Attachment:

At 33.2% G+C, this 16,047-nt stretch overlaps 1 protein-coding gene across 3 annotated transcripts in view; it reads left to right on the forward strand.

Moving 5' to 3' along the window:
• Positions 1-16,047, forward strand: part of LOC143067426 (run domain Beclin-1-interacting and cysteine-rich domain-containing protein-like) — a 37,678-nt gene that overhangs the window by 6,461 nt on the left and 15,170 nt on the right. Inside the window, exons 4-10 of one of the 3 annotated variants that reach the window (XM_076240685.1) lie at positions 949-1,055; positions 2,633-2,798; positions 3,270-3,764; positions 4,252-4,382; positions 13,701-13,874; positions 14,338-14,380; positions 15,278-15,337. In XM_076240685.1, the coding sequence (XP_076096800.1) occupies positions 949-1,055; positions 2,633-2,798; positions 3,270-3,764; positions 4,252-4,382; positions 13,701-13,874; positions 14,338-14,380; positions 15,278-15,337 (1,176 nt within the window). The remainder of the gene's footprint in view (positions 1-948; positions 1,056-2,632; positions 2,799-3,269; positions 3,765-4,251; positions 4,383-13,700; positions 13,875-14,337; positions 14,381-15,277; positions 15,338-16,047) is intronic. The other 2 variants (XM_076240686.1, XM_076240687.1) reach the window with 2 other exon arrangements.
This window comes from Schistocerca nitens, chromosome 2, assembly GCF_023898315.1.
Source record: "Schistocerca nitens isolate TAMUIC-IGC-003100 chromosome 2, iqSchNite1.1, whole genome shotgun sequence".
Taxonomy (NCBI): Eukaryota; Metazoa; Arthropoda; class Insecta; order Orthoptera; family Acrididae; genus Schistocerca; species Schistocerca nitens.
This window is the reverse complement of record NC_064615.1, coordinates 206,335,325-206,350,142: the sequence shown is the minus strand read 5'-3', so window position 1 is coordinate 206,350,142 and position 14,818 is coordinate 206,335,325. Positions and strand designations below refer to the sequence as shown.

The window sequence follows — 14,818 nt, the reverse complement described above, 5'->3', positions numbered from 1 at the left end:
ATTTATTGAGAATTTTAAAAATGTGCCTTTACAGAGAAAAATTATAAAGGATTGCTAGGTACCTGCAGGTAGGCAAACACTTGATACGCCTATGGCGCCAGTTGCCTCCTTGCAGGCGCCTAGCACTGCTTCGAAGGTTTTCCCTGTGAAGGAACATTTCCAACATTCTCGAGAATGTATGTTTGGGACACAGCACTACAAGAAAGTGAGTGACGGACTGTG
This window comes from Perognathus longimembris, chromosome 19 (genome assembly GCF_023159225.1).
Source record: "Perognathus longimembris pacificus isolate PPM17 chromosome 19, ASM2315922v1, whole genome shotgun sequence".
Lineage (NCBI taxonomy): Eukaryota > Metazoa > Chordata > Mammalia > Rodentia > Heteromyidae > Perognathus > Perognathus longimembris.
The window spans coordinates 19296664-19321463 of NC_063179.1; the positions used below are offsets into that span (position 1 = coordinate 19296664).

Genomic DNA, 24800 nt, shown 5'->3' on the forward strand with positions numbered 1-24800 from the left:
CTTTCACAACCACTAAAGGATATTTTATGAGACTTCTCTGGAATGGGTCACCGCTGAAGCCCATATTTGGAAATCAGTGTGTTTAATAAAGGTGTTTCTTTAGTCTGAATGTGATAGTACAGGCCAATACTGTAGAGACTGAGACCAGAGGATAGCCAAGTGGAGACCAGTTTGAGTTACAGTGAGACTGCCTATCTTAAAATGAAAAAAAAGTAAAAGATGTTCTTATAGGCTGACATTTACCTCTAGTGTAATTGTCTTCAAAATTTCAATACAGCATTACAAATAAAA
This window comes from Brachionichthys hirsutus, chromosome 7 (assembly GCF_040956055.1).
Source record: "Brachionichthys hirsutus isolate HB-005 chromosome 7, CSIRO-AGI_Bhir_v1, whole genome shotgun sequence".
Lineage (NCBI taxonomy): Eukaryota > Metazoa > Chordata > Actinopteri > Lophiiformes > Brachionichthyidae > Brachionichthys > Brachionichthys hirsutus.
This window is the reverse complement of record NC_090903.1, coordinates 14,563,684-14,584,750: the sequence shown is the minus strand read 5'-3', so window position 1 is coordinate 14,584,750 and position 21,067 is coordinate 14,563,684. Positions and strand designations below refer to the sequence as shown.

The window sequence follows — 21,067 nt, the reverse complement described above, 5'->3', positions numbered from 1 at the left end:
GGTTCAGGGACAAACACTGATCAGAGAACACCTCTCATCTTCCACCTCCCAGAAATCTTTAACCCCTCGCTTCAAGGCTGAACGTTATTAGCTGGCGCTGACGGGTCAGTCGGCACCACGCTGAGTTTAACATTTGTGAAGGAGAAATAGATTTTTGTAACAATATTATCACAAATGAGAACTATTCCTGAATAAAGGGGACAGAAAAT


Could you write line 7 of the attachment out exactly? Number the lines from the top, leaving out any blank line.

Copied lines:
This window is the reverse complement of record NC_064615.1, coordinates 206,335,325-206,350,142: the sequence shown is the minus strand read 5'-3', so window position 1 is coordinate 206,350,142 and position 14,818 is coordinate 206,335,325. Positions and strand designations below refer to the sequence as shown.